This clear, straightforward textbook embraces the practical reality of actually doing fieldwork. It tackles the common problems faced by new researchers head on, offering sensible advice and instructive case studies from the author’s own experience. Barbara Czarniawska takes us on a master class through the research process, encouraging us to revisit the various facets of the fieldwork research and helping us to reframe our own experiences. Combining a conversational style of writing with an impressive range of empirical examples she takes the reader from planning and designing research to collecting and analyzing data all the way to writing up and disseminating findings. This is a sophisticated introduction to a broad range of research methods and methodologies; it will be of great interest to anyone keen to revisit social research in the company of an expert guide.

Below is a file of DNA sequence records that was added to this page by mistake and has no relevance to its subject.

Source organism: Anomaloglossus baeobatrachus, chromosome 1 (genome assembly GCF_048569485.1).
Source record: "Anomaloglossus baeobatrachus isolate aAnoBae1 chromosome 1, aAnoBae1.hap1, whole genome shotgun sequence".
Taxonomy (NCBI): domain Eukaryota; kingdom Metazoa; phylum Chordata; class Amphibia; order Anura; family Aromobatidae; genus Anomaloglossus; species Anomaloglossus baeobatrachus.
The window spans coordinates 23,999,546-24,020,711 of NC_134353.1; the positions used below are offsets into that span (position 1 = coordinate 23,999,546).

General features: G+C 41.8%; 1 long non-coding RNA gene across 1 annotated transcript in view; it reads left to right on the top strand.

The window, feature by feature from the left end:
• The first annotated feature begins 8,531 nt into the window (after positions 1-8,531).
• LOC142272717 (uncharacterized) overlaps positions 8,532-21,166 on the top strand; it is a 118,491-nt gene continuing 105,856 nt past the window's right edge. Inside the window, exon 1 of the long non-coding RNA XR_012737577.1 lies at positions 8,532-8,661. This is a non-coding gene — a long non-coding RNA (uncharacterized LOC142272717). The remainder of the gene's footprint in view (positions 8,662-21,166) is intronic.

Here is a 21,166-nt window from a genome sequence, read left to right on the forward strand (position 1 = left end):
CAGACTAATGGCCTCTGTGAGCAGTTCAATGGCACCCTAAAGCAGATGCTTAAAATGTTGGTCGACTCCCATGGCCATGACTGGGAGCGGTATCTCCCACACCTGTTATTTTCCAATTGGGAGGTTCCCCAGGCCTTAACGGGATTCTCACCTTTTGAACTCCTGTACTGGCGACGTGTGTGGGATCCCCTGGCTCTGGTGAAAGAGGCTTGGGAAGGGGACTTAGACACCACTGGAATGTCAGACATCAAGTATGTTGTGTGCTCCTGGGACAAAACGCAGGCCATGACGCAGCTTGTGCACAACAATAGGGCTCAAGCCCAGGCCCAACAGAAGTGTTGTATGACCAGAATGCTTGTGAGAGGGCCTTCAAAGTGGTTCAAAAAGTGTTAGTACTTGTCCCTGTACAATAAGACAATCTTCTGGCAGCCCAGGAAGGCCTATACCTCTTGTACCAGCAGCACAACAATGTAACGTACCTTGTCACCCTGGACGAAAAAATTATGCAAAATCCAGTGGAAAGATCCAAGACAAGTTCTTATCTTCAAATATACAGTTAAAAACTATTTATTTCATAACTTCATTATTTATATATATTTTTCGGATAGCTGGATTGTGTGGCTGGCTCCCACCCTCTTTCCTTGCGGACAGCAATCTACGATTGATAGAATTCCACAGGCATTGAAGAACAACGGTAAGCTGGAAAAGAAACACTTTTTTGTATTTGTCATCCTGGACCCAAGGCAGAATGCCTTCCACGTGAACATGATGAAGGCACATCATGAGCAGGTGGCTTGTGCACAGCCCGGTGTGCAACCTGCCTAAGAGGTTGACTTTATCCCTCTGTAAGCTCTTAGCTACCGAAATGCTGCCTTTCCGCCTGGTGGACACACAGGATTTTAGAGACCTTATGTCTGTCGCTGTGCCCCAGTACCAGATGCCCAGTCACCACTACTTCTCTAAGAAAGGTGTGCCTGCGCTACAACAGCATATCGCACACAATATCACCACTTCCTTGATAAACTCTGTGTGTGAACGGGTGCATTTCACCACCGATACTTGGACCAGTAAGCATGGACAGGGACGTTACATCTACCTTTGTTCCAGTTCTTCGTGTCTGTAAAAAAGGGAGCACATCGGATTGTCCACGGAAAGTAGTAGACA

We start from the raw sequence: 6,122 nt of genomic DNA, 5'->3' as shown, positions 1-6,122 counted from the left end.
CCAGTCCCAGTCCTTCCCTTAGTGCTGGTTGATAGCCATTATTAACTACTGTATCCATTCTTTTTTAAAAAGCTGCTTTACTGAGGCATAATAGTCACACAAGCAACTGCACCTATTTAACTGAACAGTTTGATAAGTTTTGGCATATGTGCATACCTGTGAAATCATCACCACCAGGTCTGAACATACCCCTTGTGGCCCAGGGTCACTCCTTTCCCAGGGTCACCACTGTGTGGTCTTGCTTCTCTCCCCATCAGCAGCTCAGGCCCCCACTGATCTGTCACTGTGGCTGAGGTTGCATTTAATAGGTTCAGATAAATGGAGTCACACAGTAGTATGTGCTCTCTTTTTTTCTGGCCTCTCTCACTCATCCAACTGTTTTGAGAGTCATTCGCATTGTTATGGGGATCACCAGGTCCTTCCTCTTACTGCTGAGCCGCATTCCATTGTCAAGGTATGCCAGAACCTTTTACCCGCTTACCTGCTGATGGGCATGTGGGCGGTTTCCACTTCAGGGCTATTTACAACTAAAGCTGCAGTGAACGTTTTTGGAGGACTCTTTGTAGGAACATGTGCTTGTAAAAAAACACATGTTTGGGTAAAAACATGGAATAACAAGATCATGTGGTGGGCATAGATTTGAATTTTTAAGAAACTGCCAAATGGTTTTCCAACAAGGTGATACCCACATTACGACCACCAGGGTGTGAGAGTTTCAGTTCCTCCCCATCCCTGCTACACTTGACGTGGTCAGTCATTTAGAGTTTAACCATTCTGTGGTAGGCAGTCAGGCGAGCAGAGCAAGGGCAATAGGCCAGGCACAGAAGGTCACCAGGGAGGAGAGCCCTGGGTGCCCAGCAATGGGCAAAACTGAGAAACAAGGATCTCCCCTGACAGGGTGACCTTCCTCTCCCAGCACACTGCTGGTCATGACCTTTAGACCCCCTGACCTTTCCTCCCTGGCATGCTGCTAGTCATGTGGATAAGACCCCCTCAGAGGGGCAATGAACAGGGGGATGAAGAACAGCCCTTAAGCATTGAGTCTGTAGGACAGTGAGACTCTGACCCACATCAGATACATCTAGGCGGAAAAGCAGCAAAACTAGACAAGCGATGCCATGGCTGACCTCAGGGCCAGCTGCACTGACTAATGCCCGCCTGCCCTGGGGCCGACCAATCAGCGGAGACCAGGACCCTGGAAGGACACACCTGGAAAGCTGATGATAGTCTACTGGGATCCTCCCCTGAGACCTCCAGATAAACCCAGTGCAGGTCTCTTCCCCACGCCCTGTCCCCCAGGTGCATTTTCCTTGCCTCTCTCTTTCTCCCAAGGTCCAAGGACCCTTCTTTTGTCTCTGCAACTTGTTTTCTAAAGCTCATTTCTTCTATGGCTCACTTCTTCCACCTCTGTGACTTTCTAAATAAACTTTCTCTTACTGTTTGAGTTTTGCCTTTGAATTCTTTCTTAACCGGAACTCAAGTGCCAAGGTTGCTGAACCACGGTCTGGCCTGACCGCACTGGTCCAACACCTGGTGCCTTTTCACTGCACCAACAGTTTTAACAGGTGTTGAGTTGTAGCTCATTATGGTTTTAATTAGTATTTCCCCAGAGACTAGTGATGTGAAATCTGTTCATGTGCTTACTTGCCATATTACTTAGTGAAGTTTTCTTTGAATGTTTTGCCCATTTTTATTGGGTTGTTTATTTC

Following Objects and Quasi-objects

Following Objects and Quasi-objects

Following objects is a technique close to shadowing, but the researcher is targeting things rather than persons. This chapter contains a brief history of the technique, three examples of its application, and ends with a discussion of its usefulness.

Rediscovering things: Actor–Network Theory

The idea of following objects is usually associated with Actor-Network Theory (ANT) – a narratology-inspired approach to science and technology studies, especially as practiced by Bruno Latour (2005). The assumptions behind ANT can be briefly summarized as follows: Although not all people structure their experiences as narratives, the narrative form is the dominant form of knowledge, even in modern societies. Narratologists (in this case, Lithuanian-French semiologist Algirdas J. Greimas) have studied the typical narrative structure, revealing several characteristics that ...

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